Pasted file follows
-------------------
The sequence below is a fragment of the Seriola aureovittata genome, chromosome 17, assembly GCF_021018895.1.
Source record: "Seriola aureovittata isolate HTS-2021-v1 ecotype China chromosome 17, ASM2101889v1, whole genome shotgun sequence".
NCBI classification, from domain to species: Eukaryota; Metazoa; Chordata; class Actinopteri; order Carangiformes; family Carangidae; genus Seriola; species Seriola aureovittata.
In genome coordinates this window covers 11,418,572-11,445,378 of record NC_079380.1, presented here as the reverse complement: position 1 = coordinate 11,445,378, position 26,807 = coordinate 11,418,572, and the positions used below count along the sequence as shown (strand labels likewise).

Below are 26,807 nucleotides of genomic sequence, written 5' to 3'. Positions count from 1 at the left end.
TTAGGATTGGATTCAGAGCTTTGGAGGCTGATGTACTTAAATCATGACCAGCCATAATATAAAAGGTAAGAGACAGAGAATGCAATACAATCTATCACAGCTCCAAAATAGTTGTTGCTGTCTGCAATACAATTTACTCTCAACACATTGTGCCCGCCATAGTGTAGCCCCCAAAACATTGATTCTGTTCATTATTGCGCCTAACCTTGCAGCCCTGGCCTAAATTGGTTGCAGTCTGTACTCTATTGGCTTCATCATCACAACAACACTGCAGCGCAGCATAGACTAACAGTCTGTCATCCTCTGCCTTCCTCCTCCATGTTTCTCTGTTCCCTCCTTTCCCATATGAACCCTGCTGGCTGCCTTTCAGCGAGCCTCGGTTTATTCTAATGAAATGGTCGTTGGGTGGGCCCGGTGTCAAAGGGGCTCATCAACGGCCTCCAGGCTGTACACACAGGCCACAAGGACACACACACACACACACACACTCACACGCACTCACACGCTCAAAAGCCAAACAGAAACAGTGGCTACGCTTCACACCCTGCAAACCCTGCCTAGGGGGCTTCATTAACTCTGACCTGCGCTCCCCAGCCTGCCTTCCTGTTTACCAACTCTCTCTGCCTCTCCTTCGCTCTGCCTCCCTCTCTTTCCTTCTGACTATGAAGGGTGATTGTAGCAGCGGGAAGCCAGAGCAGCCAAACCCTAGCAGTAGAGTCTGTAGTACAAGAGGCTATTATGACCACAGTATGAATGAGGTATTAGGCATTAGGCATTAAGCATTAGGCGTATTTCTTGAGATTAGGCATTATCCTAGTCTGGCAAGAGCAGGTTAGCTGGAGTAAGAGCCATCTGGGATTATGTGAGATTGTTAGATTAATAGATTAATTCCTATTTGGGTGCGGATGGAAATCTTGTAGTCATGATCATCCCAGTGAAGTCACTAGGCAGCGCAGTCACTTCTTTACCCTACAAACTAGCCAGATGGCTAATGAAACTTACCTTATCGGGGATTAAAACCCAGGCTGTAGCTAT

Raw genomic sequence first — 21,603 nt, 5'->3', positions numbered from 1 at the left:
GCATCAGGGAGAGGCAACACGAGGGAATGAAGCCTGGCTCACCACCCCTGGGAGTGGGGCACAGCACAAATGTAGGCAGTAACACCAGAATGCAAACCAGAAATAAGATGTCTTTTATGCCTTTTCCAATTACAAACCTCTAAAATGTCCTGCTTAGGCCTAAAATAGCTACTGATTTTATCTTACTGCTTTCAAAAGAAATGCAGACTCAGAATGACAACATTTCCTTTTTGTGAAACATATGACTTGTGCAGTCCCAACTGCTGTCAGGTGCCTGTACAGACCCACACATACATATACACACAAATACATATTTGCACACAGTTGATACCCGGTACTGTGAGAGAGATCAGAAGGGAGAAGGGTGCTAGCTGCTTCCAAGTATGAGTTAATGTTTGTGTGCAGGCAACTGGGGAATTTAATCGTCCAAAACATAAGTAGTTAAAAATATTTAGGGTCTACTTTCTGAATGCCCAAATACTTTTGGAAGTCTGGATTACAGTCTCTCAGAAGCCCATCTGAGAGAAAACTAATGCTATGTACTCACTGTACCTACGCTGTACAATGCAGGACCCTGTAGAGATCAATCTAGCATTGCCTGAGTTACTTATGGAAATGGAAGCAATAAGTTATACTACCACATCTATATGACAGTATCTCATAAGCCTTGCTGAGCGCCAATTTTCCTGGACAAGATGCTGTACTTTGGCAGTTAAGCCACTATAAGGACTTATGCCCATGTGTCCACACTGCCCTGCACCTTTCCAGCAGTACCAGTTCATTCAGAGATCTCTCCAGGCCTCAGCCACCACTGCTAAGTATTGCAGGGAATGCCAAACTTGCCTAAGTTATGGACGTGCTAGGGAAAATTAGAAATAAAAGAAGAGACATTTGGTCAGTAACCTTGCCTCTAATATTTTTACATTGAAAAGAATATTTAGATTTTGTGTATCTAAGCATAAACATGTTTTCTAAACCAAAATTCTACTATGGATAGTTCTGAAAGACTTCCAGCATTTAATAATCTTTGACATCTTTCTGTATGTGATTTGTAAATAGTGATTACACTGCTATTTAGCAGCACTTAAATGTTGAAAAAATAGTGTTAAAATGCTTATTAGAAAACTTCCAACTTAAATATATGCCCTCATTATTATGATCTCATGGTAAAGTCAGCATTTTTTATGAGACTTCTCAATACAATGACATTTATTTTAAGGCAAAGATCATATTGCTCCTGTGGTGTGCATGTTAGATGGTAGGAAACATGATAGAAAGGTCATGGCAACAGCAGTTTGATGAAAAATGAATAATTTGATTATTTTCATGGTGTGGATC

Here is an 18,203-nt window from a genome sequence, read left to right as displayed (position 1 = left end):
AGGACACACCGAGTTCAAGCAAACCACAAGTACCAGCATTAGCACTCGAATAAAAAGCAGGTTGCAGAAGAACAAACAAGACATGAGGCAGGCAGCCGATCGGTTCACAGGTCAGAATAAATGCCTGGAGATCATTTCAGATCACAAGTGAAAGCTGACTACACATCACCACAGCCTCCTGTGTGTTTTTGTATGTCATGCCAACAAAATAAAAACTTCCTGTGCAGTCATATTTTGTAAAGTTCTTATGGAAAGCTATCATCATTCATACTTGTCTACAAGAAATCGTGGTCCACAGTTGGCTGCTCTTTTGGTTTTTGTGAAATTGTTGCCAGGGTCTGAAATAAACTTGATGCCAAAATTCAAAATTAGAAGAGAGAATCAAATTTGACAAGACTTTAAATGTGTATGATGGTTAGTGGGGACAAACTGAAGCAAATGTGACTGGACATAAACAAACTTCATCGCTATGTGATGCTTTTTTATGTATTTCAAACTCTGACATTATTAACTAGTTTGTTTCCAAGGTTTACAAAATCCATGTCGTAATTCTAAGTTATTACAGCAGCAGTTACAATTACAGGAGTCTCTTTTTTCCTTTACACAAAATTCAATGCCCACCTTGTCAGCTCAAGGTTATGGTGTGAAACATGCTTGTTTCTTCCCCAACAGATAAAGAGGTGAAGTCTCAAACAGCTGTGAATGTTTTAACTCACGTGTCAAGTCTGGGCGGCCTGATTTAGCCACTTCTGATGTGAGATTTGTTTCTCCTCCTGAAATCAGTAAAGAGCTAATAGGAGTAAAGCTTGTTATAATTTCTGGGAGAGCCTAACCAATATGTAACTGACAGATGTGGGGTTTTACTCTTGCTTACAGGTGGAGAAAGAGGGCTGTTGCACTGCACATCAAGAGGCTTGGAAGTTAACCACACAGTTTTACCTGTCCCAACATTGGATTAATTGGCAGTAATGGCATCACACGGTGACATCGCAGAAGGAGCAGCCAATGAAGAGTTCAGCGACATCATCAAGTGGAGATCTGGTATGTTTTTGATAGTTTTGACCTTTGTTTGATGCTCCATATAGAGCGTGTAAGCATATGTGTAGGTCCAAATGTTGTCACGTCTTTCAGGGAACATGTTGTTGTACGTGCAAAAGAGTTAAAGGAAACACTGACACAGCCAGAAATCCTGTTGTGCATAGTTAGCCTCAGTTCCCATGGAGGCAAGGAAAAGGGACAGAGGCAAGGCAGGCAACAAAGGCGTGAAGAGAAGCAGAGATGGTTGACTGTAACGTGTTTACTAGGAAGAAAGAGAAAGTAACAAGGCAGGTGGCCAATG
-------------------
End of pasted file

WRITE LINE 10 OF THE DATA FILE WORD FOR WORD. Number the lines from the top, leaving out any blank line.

AGGACACACCGAGTTCAAGCAAACCACAAGTACCAGCATTAGCACTCGAATAAAAAGCAGGTTGCAGAAGAACAAACAAGACATGAGGCAGGCAGCCGATCGGTTCACAGGTCAGAATAAATGCCTGGAGATCATTTCAGATCACAAGTGAAAGCTGACTACACATCACCACAGCCTCCTGTGTGTTTTTGTATGTCATGCCAACAAAATAAAAACTTCCTGTGCAGTCATATTTTGTAAAGTTCTTATGGAAAGCTATCATCATTCATACTTGTCTACAAGAAATCGTGGTCCACAGTTGGCTGCTCTTTTGGTTTTTGTGAAATTGTTGCCAGGGTCTGAAATAAACTTGATGCCAAAATTCAAAATTAGAAGAGAGAATCAAATTTGACAAGACTTTAAATGTGTATGATGGTTAGTGGGGACAAACTGAAGCAAATGTGACTGGACATAAACAAACTTCATCGCTATGTGATGCTTTTTTATGTATTTCAAACTCTGACATTATTAACTAGTTTGTTTCCAAGGTTTACAAAATCCATGTCGTAATTCTAAGTTATTACAGCAGCAGTTACAATTACAGGAGTCTCTTTTTTCCTTTACACAAAATTCAATGCCCACCTTGTCAGCTCAAGGTTATGGTGTGAAACATGCTTGTTTCTTCCCCAACAGATAAAGAGGTGAAGTCTCAAACAGCTGTGAATGTTTTAACTCACGTGTCAAGTCTGGGCGGCCTGATTTAGCCACTTCTGATGTGAGATTTGTTTCTCCTCCTGAAATCAGTAAAGAGCTAATAGGAGTAAAGCTTGTTATAATTTCTGGGAGAGCCTAACCAATATGTAACTGACAGATGTGGGGTTTTACTCTTGCTTACAGGTGGAGAAAGAGGGCTGTTGCACTGCACATCAAGAGGCTTGGAAGTTAACCACACAGTTTTACCTGTCCCAACATTGGATTAATTGGCAGTAATGGCATCACACGGTGACATCGCAGAAGGAGCAGCCAATGAAGAGTTCAGCGACATCATCAAGTGGAGATCTGGTATGTTTTTGATAGTTTTGACCTTTGTTTGATGCTCCATATAGAGCGTGTAAGCATATGTGTAGGTCCAAATGTTGTCACGTCTTTCAGGGAACATGTTGTTGTACGTGCAAAAGAGTTAAAGGAAACACTGACACAGCCAGAAATCCTGTTGTGCATAGTTAGCCTCAGTTCCCATGGAGGCAAGGAAAAGGGACAGAGGCAAGGCAGGCAACAAAGGCGTGAAGAGAAGCAGAGATGGTTGACTGTAACGTGTTTACTAGGAAGAAAGAGAAAGTAACAAGGCAGGTGGCCAATG